If you run a Google search on a workspace profile name like Adobe RGB (1998), which is a pretty well known term now because advanced digital cameras can be set to save in Adobe RGB, you might expect an understandable explanation in an Acrobat .PDF document published by Adobe. I doubt you will get past the first couple of pages before giving up. If you don’t have an understanding of advanced physics the formulae are a mystery that explains nothing to most ordinary photographers, might as well open a text on trigonometry for entertainment.
But then if you get into some of the internet forum discussions about color management and display calibration and profiling, you might find questions from many users whether they should set their display to Adobe RGB (1998). The simple answer is no, and the reason is Adobe RGB (1998) is a workspace profile for Photoshop and many other Adobe applications to use internally, it’s not a display profile. But in an hour of reading I only found this information by chance, deep into a lot of extraneous discussions.
Some of the readers who are aware of color management as it applies to displays, ask what color temperature (white point) to use, and what gamma setting, realizing there are a lot of options. But are there really, even though some users employ various different settings? Today these are false and misleading choices for most photographers using a computer. Present computer systems like Windows and Apple have conformed to one standard gamma of 2.2 and a color temperature of D65 or 6500K. So lets just look at these basic settings as they are applied to todays LCD displays for computers. 
Even though some computer users still select the old Apple standard of D50 or 5000K, and gamma 1.8 they have their reasons, maybe that the display color temperature should match the color of the working environment. Many have installed D50 work area lighting. So I have to ask if D65 on a display looks too blue in D50 environment light, maybe it would be less costly and difficult today to replace the environment lighting, in the old days there weren’t any options, but today there are. But I am afraid people are inclined to hang onto what they are used to and resist change.
However technology changes, and one standard that applies to LCD displays now is that the backlight for the screen is 6500K. So if a user wants 5000K or D50 instead that shift has to be made in most cases by the resources in the computer’s video card. (Eizo Coloredge displays excepted, as are NEC Spectraview models.) Maybe that capability for the rest should be kept free for more important functions. Personally I changed the room lighting in my lab to LED lamps that last a very long time and use little electricity while producing an even amount of light of a color temperature that closely matches my LCD display’s backlight. It was easy to do and the price was a very small fraction of what an LCD display costs.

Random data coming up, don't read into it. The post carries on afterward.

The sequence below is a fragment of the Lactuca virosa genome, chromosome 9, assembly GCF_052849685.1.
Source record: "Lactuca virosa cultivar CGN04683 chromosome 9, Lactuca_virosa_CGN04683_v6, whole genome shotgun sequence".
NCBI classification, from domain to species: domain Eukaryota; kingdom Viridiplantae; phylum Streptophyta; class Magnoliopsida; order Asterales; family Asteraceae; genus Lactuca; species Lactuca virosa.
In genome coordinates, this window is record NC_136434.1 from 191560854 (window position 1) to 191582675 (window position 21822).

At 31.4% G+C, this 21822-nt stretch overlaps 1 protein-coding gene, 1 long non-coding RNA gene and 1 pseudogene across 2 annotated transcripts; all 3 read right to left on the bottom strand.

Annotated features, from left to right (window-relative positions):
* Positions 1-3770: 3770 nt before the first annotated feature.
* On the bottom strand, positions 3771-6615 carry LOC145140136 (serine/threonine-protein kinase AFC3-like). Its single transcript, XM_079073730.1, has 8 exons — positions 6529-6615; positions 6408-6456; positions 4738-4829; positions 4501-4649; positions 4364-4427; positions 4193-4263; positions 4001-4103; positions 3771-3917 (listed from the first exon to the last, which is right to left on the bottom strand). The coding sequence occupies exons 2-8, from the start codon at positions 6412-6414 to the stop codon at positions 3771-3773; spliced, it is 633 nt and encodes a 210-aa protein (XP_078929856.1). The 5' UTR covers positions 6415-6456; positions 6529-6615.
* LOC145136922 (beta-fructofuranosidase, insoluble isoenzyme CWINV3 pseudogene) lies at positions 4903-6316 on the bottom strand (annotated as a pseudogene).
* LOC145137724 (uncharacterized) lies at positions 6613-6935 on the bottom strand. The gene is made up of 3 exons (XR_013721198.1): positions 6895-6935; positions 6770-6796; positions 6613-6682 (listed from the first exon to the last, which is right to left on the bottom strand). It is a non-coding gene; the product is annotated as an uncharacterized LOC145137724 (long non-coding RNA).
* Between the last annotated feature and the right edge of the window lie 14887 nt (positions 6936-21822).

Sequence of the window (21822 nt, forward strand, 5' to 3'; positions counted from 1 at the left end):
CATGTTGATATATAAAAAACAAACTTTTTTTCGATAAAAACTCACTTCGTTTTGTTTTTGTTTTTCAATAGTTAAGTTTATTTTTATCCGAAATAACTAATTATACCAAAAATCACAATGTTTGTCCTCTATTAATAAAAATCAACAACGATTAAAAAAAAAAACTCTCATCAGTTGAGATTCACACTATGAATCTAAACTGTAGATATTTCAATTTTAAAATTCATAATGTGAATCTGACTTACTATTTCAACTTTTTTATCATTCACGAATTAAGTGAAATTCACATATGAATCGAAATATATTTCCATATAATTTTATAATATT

The other specification some insist they have to modify is gamma. The standard 2.2 some argue does not reveal enough detail in dark areas of subjects. Well there is an option in most display management software aim points, and that is to raise the black luminance to a slightly higher value than minimum. That will then be a part of your display profile and set the reproduction of the darkest black in an image a bit higher on the physical range of values the display reproduces. This will make what is in shadow more easily seen on screen.
Yes I am arguing for conformity to standards, a bit regimental for some Americans comfort likely. But there are good reasons. One is that many photographers will use an Adobe or another application from Corel or Lasersoft SilverFast that are color managed. And adobe, the most popular, in its Color Setting asks you to select a working-space profile for RGB editing like Adobe RGB (1998) or sRGB, which are used by many of us. Working space profiles impose their built-in settings on the display of images on screen. On launching the application whether Elements or CS5 Photoshop, the application references the default display profile so it can adjust images to the working space profile’s dictates, and in the case of sRGB and Adobe RGB the gamma is 2.2 and the color temperature (whitepoint) is 6500K. So If you have chosen a different white point and gamma it is essential that you select a working space profile that coincides with your gamma and white point choices if you want to work with Adobe applications and have your images accurately reproduced.